Universities and higher education providers are considering whether to bring forward their next pay round in order to support staff as living costs rise, but admit there is limited room for manoeuvre on pay as they prepare for strike action this week.
As members of the University and College Union (UCU) at 150 universities plan to strike on 24, 25 and 30 November over pay, working conditions and changes to pensions, bodies representing universities have admitted that they are unlikely to be able to meet the union’s pay demands.
In a separate dispute organised by Unison, university staff including cleaners, security staff, librarians and catering workers went on strike yesterday over pay, with 19 institutions affected by industrial action.
Nearly one in three members of the University and Colleges Employers Association (UCEA) have a financial deficit, said professor George Boyne, chair of the UCEA board and principal and vice-Chancellor at the University of Aberdeen. He said those with a surplus cannot spend their reserves on pay, as union members have suggested, as much of this is ring-fenced for other things, such as infrastructure, specific projects that have been funded by donations, or to act as a buffer against external challenges.
Boyne said: “We recognise and sympathise with the difficulties that our colleagues across higher education are having with the rate of inflation and cost of living pressures.
Universities pay dispute
“Organisations in the private sector have the option of increasing their prices to try to get pay more closely aligned with the rate of inflation… but that isn’t an option for us.
“Our prices are set for this year and for the most part – in terms of international students – for next year. And there’s nothing we can do on the level of undergraduate fees in order to reset prices to try to get anywhere close to the inflation rate.”
One option the UCEA hopes would help end the dispute with the UCU, which it is currently discussing with members, is bringing forward the 2023/24 pay negotiations. However, Boyne said universities are unable to reopen pay discussions for the 2022/23 pay round as budgets have been agreed.
UCEA chief executive Raj Jethwa said the headline pay increase this year was 3%, which was “extremely challenging” for its members to implement. Staff on the lowest grades received a 9% pay uplift, and more than half have had an additional increase to take them further up the pay increments for their grade.
Future of collective bargaining
The UCEA has opened a consultation with its members on the long-term future of collective bargaining in the sector to maintain the “integrity” of the practice, Jethwa said.
“This is a sector that has rarely been able to conclude pay negotiations on time and often they’ve ended in dispute. There has to be a way of negotiating better with unions for the benefit of staff and for the benefit of institutions,” he said.
There has to be a way of negotiating better with unions for the benefit of staff and for the benefit of institutions” – Raj Jethwa, UCEA
Jethwa said the biggest sticking point in the current pay dispute with UCU has been the gap between what the union has asked for and what universities have been able to afford.
“That’s been more difficult this year with inflation climbing the way it has,” he said.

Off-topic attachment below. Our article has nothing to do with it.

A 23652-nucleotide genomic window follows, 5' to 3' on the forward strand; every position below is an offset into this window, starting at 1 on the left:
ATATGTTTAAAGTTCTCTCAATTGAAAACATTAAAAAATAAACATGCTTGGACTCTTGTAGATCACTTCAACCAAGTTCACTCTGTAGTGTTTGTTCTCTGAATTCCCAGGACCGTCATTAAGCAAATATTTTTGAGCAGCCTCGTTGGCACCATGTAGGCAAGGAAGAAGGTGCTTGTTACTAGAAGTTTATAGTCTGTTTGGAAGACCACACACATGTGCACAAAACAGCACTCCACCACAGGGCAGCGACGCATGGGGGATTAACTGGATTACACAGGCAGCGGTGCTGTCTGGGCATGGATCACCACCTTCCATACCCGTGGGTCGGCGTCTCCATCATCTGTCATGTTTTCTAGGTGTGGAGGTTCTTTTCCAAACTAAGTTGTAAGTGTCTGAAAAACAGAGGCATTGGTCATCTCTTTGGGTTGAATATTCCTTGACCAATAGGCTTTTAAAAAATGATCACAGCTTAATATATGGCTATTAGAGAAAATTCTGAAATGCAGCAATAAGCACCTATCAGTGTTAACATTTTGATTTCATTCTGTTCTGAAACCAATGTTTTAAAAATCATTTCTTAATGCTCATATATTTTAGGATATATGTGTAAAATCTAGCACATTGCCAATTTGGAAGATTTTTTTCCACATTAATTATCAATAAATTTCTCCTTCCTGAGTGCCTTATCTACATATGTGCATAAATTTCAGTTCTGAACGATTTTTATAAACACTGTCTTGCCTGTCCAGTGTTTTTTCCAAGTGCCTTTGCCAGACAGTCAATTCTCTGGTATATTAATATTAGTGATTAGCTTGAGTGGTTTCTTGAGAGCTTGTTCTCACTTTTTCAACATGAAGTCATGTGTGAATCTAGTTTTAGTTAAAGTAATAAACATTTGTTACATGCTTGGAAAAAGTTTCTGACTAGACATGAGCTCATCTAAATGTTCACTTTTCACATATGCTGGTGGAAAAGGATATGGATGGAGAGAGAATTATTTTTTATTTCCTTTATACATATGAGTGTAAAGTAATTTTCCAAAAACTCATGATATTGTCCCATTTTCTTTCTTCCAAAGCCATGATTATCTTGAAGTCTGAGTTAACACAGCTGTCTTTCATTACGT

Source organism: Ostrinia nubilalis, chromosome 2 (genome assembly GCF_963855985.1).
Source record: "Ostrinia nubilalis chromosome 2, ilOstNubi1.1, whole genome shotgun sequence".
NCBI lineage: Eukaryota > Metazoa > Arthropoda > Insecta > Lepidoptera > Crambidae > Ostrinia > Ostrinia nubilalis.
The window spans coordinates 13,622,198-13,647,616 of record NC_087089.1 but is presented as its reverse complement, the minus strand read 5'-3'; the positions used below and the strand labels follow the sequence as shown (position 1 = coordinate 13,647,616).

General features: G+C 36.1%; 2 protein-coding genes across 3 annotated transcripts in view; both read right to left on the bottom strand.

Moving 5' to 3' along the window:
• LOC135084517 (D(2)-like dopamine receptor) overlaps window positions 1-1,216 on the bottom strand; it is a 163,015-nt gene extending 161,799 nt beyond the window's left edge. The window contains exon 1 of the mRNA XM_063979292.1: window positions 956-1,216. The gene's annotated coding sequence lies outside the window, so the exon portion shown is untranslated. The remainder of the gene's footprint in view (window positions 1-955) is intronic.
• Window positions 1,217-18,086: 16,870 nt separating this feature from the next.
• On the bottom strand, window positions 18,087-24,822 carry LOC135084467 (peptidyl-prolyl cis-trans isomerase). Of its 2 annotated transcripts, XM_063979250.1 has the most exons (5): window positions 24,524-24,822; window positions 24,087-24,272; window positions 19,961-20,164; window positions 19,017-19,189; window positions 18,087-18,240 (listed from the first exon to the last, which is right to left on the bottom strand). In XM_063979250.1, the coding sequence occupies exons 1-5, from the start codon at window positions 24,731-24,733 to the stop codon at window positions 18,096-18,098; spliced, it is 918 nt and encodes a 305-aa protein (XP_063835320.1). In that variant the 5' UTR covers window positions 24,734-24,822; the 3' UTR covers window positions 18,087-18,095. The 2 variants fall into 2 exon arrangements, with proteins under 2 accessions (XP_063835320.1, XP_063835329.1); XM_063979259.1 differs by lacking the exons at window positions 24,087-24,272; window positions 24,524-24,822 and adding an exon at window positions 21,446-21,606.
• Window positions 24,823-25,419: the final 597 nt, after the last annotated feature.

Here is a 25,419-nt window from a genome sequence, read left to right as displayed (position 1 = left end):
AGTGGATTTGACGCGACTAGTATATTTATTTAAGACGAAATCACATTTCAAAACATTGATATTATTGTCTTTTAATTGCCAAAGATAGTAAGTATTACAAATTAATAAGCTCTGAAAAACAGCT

“Universities really do care about the impact of the cost of living, and what we haven’t had up until now is an understanding about what an acceptable outcome might look like, which involves the union departing from its stated claim.”
Reforms to the Universities Superannuation Scheme (USS), a defined benefit scheme, have also resulted in changes to members’ guaranteed annual pensions, which has been another facet of the dispute with the UCU.
The union has previously claimed that changes made to the pension scheme between 2011 to 2019 have meant that a typical member will be around £240,000 worse off when they retire.
We cannot deny the economic realities. Realities that mean only one in ten defined benefit schemes that guarantee pensions in the UK remain open to new members, and the USS is one of these,” – Prof Steve West, UUK
However, Professor Steve West, president of Universities UK and vice-chancellor of the University of the West of England, said these changes were made in order to guarantee the longevity of the scheme.
“Employers and UCU of course share a goal of creating secure, valuable and affordable retirement income for our staff,” he said. “But at the same time we cannot deny the economic realities. Realities that mean only one in ten defined benefit schemes that guarantee pensions in the UK remain open to new members, and the USS is one of these.”
West said the scheme’s employer contribution of 21.6% of salary is around three times higher than the average employer contribution rate among FTSE 250 companies. Employer contributions have risen by 54% since 2009, he claimed.
“There are over 340 employers in the scheme and many are not universities. They’re small charities and research institutes that could be crippled by such increases,” said West.
“It’s never an easy decision to change people’s pensions, but ignoring a problem and hoping it would go away was not the answer. Our proposals provided a viable and affordable solution to a difficult situation.”
He said universities wanted to work with the UCU to fast-track the scheme’s next valuation. UUK has also formed a technical forum that will consider the impact of rising interest rates on the scheme, while employers were considering how more flexibility could be built into the USS.
The UCU was unavailable to comment.